The senator added that Bridgeman has a strong commitment to community service and is an active supporter of children’s organizations around the country. “In his disciplined and dignified way, Junior represents the best of what each of us seek to impart to our children,” Kohl said.
“He’s brilliant in every forum in which he occupies. (He’s) a humble advocate willing to be a champion of those who are less fortunate. We are honored to be able to celebrate Junior Bridgeman’s significant contributions as a leader and mentor. It is with great pleasure that we present to you, the 2010 Fellowship Open Legends Award.”
Sylvester Simms, one of the most brilliant artists in the Wisconsin, presented Bridgeman with a portrait he did of the honoree.
Bridgeman, in true humbleness, said, “I really don’t deserve this.” Thanking the Fellowship Open for all its great work. The former basketball star turned entrepreneur shared a story with us about a young man he hired who wanted to make money so that he could buy tennis shoes. As they talked, a man walked passed them with no legs. Bridgeman then asked him how important were having tennis shoes now.
You never know how you will impact a child’s life. Again, thank you!
Billy Young introduced Redonna Rodgers, co-founder of the Center for Teaching Entrepreneurship, who he called “one of Milwaukee’s most dedicated community advocates.”
“Redonna has a profound effect on the lives of countless young people, with an understanding and connection of education and the business world,” Young said. “The Center has assisted over 60 businesses started by young people under the age of 24. The Center has served over 14,000 young people in many of their endeavors. As a mentor and life coach, Redonna is an inspiration to all who encounters her.
Daniels and the tournament directors presented Rodgers with her commutative portrait done by Simms as well. It was Redonna’s lucky day she got to get hugs and pictures with all the guys–including Bridgeman. Holla!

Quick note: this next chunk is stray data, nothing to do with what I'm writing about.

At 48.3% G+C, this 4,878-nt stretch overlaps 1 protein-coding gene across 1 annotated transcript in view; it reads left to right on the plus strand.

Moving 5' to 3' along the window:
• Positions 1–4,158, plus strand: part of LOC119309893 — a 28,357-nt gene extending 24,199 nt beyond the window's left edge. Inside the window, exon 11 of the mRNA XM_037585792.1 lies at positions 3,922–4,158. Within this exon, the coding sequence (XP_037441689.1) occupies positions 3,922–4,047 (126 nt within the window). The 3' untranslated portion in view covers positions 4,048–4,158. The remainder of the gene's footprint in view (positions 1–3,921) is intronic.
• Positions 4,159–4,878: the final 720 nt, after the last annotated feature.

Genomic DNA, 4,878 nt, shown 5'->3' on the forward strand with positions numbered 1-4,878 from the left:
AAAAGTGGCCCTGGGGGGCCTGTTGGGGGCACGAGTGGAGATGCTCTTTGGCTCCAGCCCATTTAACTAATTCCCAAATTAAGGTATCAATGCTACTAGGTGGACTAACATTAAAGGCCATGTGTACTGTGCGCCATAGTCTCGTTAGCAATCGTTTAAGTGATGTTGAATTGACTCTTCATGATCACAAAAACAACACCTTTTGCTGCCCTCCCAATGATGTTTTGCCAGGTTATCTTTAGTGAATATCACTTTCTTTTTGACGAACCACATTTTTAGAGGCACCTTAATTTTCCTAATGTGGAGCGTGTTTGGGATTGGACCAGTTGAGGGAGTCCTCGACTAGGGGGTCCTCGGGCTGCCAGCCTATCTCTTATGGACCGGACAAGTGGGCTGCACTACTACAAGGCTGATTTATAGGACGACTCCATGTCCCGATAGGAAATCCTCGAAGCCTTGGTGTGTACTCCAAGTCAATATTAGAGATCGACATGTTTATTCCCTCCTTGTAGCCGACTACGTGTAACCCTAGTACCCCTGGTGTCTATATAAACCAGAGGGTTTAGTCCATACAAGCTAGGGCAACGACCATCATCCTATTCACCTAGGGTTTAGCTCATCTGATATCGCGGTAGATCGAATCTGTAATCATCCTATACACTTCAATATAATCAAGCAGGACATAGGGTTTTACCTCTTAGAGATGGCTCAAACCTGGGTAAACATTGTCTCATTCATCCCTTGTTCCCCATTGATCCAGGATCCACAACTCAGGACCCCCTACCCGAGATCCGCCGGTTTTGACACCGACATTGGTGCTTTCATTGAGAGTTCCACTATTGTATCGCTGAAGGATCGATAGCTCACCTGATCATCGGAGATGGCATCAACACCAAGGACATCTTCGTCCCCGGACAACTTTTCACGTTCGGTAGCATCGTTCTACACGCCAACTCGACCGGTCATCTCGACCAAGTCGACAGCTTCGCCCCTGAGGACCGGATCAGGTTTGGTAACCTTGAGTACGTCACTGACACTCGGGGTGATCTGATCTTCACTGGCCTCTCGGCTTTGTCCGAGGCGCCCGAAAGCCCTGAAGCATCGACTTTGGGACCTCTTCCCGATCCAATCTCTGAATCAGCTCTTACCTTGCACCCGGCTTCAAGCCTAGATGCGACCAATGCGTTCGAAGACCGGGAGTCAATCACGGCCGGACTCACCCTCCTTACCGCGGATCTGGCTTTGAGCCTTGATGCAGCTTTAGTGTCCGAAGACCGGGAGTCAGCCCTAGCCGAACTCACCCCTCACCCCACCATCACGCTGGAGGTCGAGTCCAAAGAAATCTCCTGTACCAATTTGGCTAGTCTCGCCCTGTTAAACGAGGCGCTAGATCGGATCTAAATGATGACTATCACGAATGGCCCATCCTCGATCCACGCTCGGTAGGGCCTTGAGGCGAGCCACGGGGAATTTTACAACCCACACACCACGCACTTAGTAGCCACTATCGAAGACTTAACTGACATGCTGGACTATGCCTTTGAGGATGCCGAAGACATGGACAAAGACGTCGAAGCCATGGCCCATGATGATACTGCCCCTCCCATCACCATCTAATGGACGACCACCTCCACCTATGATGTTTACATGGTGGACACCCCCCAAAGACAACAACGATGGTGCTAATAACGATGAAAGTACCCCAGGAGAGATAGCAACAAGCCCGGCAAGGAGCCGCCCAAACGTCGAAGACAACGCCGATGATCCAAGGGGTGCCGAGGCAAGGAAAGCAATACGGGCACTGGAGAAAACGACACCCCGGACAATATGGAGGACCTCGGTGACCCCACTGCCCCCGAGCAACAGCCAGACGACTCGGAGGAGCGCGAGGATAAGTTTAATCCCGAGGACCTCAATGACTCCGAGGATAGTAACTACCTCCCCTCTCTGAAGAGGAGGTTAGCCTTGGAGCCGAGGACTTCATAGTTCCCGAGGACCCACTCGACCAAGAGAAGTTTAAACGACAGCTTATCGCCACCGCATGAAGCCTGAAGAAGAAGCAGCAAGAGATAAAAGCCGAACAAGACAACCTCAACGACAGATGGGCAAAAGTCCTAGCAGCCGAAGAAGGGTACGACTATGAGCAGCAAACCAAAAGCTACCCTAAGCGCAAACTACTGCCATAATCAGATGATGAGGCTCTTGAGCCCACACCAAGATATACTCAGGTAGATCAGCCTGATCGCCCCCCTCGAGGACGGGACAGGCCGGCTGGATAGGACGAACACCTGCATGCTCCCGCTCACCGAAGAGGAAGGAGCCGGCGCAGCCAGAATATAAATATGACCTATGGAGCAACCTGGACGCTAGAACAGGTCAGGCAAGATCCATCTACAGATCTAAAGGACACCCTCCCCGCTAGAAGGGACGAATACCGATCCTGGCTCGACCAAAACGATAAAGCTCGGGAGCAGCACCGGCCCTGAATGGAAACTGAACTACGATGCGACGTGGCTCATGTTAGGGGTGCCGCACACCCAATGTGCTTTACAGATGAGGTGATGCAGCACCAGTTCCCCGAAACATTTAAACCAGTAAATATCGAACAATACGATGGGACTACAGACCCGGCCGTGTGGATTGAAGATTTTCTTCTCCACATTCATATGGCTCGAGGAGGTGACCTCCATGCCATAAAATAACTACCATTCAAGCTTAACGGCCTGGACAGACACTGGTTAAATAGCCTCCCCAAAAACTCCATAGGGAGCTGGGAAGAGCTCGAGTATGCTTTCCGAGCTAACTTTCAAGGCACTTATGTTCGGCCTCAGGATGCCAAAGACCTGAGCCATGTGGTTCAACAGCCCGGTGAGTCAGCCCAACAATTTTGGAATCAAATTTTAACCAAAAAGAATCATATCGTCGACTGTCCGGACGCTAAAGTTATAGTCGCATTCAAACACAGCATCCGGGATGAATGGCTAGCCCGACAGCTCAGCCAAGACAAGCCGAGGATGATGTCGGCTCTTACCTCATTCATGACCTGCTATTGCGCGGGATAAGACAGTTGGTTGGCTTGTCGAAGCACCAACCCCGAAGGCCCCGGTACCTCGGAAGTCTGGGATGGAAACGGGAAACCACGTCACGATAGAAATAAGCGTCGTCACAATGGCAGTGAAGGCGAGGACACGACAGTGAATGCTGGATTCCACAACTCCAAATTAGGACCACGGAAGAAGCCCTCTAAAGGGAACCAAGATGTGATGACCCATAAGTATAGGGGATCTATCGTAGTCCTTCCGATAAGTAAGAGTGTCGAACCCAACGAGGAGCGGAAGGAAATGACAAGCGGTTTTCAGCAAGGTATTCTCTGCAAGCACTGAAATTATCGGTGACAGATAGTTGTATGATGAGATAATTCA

Redonna with her million dollar smile embraced her surroundings in a God spirit. She begins to sing to all of us. “I need you, you need me. We are all apart of God’s Family.” She thanked everyone, calling off a few people who have made a real difference in her life, Sheila Payton, Senator Herb Kohl, their life is their business.
She says there are three kinds of people in the world; those who make things happen, those who watch things happen and those who scratch their head and wonder what happened. “This is a fantastic group of people here. You are doing so many things to help people.
“I’m fortunate to be in the group. I’m privileged to be. Please pray for us who serve children daily. Love, compassion and a push along the way is what we all need.” Redonna thanked Thelma Sias. Then she shared that there is a higher order that takes care of all of us. Again, thank you so much.
It was an all White Affair. I-Witness thought she was at the Academy Awards as I walked the red carpet.
The children, Aretha, Gerald, Caroline, Jackie, Pamela, Amelia and Bernard Gatson threw their father, Robert Hagler a huge surprise 70th birthday celebration at Gene’s Lanes and Lounge.
They were not half-stepping! Everybody was decked out in white and all the decorations were white.
The tables were filled with Hersey’s Chocolate Kisses and then there was a real red carpet. Everyone had their photo snapped as they walked the red carpet. I loved it.
Robert had four generations come out to celebrate with him. Many of his siblings Donald and Kathleen Edwards, Ronald, Randall, Jimmy and Tammy, Janice and Kiey Gatson and Cashmire Smith, came from all over the country.
As we entered Gene’s, DJ Ivory was already rockin’ folks with an I-Witness favorite-‘Come on Hommie lets do the twist!” Photographer Latoya Johnson was in the house capturing the memory moments.
Robert was truly surprised as everyone shouted “Surprise, Happy Birthday!” He was speechless. A retiree from Badger Casting, he didn’t look a day over 45. He had a very young spirit. His date was Ora Burt. He was also joined by Gene and Helen Hughes, Joe Highsham.
I loved this party! It was filled with happy people having a good time. DJ Ivory did a special dedication to Robert entitled, “Family Reunion” because it was a family affair.
Robert’s children laid out a nice spread that had a bit of everything. He had beautiful cakes. One cake had the number seven with Happy Birthday and the other cake had the zero.
One cake had “Happy Birthday” with all his children’s names on it. It was too cute.
Robert’s children added many nice touches to their dad’s birthday celebration. Upon everyone’s departure, we were given a wine glass and a bottle of Zinfandel to commemorate Robert’s 70th birthday celebration.
Hey Robert and Angie, I had a great time. Robert, you have beautiful children. They wanted their dad to party in style and they laid you out. It says something very good about you that your children wanted to celebrate your life and your siblings traveled from all over the country to celebrate with you. Happy Birthday to you!